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Ford's 4.6L DOHC V-8 Explained - Cammer Time
Ford's Hot-Blooded 32-Valve Double Overhead Cam Screamer Explained
For 2000, Ford built the ultimate Cobra-R with the tall-deck 5.4L DOHC V-8. Where the 5.4L DOHC differs from the 4.6L is its iron block topped with the Ford GT supercar's cylinder heads. It produced a healthy 385 horsepower and 385 pound-feet of torque. Though the Cobra R's 5.4L DOHC engine used the iron Windsor truck block, it was fitted with special pieces like a steel crank, Carillo rods, forged pistons, and specially modified 32-valve heads. This is a DOHC you can build yourself using off the shelf parts, though the intake manifolds are very hard to come by these days.
Instead of being driven off the camshaft like a small-block or FE-series, the DOHC Modular's 13mm G-rotor oil pump is driven by the crankshaft. According to Sean Hyland, every new oil pump should be inspected right out of the box for casting flaws.
Pump rotor clearances (cover and rotors) should be 0.002-inch according to Hyland. If clearances are any tighter than 0.002-inch, do not use the pump. If clearances are too loose, Hyland suggests lightly working the pump surfaces on a perfectly flat surface with 600 grit sandpaper and a petroleum based solvent. Plate glass makes a perfect working surface beneath the sandpaper to achieve a the desired results. While you have the pump apart, check the relief valve for proper operation. It should be installed in the right direction and move freely within its bore. For heavy duty applications, billet pump gears or Melling's cast iron pump (PN 10227), is recommended.
Another often overlooked pump issue is getting the pump centered on the crankshaft. Bolts and holes do not provide perfect pump and crankshaft alignment, which must be performed by hand before you tighten bolts. Pump misalignment causes unnecessary side loading and stress, which can lead to pump failure.
The DOHC's factory cylinder heads have continually eveolved over the years. In its infancy, the DOHC Modular was fitted with twin-port heads also known as B-series heads. Ford referred to this early DOHC head as the Swirl Port, but the twin or "B" designation is more representative of the port's shape. The square, throttle-operated primary port operates below 3,000 rpm. The round, vacuum-operated secondary port comes into play above 3,000 rpm, much like secondary throttle plates do in a carburetor. The Twin Port heads are preferred by some Modular enthusiasts, however, there are better cylinder heads.
In 1999, Ford pressed the Tumble Port head into service, which featured a large single intake port that did a better job of keeping fuel droplets in suspension, hence the word "Tumble Port." Hyland tells us this head works very well at up to 0.450-inches of valve lift. Exhaust ports on the Twin Port and Tumble Port are virtually the same. The Tumble Port gives the 32-valve Modular better low-to-mid-range torque and more horsepower on the high end.
In 2002, the C heads were updated for greater exhaust flow, with a mild increase on the intake side. These were employed in the '03-'04 Cobra, Mach 1, Aviator, and Marauder. The 2000 Cobra R had it's own specific head design that later grew into the Ford GT and GT500 designs.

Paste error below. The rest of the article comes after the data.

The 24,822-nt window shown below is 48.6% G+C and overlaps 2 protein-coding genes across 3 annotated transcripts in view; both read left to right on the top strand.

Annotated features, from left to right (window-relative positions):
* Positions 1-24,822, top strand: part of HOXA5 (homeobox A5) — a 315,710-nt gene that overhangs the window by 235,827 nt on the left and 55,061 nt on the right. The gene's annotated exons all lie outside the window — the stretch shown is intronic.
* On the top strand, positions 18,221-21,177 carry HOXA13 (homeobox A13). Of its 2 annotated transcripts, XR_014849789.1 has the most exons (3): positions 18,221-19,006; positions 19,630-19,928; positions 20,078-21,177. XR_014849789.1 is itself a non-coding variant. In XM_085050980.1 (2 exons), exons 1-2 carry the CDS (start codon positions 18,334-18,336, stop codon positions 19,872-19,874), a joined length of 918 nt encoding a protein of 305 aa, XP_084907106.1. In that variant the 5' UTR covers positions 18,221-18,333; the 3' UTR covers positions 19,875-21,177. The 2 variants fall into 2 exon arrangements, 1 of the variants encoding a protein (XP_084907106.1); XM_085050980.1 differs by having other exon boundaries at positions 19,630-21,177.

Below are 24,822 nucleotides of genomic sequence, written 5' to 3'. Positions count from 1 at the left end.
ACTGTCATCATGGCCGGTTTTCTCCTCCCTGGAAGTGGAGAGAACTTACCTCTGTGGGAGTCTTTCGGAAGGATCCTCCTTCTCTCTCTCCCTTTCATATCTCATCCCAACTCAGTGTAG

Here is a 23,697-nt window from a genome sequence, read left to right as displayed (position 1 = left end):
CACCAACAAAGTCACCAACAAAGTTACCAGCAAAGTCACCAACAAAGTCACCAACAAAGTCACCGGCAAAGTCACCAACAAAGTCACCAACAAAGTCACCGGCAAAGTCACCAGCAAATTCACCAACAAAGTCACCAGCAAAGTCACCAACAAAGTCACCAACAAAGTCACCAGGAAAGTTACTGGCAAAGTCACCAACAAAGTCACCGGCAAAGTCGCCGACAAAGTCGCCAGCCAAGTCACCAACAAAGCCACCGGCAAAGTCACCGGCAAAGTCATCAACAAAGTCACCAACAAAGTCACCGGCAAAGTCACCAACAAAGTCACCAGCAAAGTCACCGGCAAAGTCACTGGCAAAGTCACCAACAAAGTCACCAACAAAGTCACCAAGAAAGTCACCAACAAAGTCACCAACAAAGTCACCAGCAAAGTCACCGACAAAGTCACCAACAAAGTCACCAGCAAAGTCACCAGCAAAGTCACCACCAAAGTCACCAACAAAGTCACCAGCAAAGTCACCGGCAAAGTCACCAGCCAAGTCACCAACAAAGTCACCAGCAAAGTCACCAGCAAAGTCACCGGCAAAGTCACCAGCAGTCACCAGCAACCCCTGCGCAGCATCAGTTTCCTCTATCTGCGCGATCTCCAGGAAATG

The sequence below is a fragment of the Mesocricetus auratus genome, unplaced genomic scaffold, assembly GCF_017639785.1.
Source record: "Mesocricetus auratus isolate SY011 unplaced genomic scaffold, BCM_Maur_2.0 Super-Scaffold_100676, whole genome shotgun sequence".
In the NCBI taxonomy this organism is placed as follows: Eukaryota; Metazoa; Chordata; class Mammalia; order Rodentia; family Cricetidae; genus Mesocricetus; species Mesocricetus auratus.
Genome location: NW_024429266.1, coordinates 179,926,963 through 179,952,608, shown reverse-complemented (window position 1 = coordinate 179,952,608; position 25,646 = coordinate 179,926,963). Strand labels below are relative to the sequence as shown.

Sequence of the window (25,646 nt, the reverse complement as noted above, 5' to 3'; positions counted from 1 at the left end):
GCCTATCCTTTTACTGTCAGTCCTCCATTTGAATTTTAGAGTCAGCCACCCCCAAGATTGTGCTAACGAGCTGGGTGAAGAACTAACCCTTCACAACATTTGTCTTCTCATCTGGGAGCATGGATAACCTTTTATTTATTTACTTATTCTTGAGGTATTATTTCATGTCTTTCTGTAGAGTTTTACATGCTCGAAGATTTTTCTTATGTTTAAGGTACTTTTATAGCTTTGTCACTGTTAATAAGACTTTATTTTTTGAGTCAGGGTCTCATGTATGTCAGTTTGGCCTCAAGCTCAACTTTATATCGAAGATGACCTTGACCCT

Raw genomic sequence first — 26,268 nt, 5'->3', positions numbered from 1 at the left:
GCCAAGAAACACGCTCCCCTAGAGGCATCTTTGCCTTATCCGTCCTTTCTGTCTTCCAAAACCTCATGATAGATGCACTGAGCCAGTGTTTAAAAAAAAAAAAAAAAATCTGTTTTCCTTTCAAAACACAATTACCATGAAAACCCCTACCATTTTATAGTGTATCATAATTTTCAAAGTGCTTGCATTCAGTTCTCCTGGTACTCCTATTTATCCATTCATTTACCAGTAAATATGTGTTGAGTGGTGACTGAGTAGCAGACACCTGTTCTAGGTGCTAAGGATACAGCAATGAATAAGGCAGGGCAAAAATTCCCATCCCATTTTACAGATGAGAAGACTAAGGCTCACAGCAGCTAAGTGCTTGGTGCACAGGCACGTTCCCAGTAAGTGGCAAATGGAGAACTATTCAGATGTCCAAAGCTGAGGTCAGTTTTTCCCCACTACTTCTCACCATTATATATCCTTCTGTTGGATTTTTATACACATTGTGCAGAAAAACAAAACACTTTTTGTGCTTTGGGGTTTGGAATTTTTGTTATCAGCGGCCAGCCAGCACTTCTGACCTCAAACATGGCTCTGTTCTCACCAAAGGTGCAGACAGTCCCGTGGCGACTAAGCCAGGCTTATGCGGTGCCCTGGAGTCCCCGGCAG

The DOHC's original induction system installed in the Mark VIII was produced and designed for the Twin Port head and consisted of a throttled primary port and a vacuum-operated secondary throttle assembly known as the Intake Manifold Runner Control (IMRC). Hyland discourages the use of Twin Port heads and induction, especially if you're going above 6,000 rpm. At low- to mid-range rpm, you need long intake runners that make air velocity and torque. At high rpm, you need short intake runners for top-end horsepower. The twin port/secondary throttle approach is restrictive, which is why it is ineffective above 6,000 rpm.
The Cobra's Twin Port induction package uses revised computer programming to open the secondary IMRC throttle plates at 3,200 rpm for improved airflow and power. For 1998, Ford went to a plastic IMRC for less heat transfer according to Hyland, and this is the IMRC to use. You want F8ZZ-9U531-AA for the righthand side and F8ZZ-9U531-BA for the left. Gaskets are F7LZ-9461-AA. Hyland mentions the IMRC eliminators, which were once available from Ford Racing. When you eliminate the IMRCs, you gain horsepower because you're operating on both ports all of the time; the tradeoff is a reduction in low-end torque.
The '99-up Tumble Port head utilizes a different induction package with eight intake runners instead of 16. Hyland says a 20-cfm gain can be had with porting, but it is of little benefit in terms of power. The FR500 intake manifold fits the FR500 cylinder heads perfectly and can be used with the Tumble Port and Mach 1/Cobra cylinder heads with minor modifications. The FR500 head/induction package works on a principle of long and short intake runners separated by secondary throttle assemblies similar to the Twin Port. The aftermarket, of course, offers a variety of induction systems for the Twin Port, Tumble Port, Mach 1/Cobra, and FR500 cylinder heads.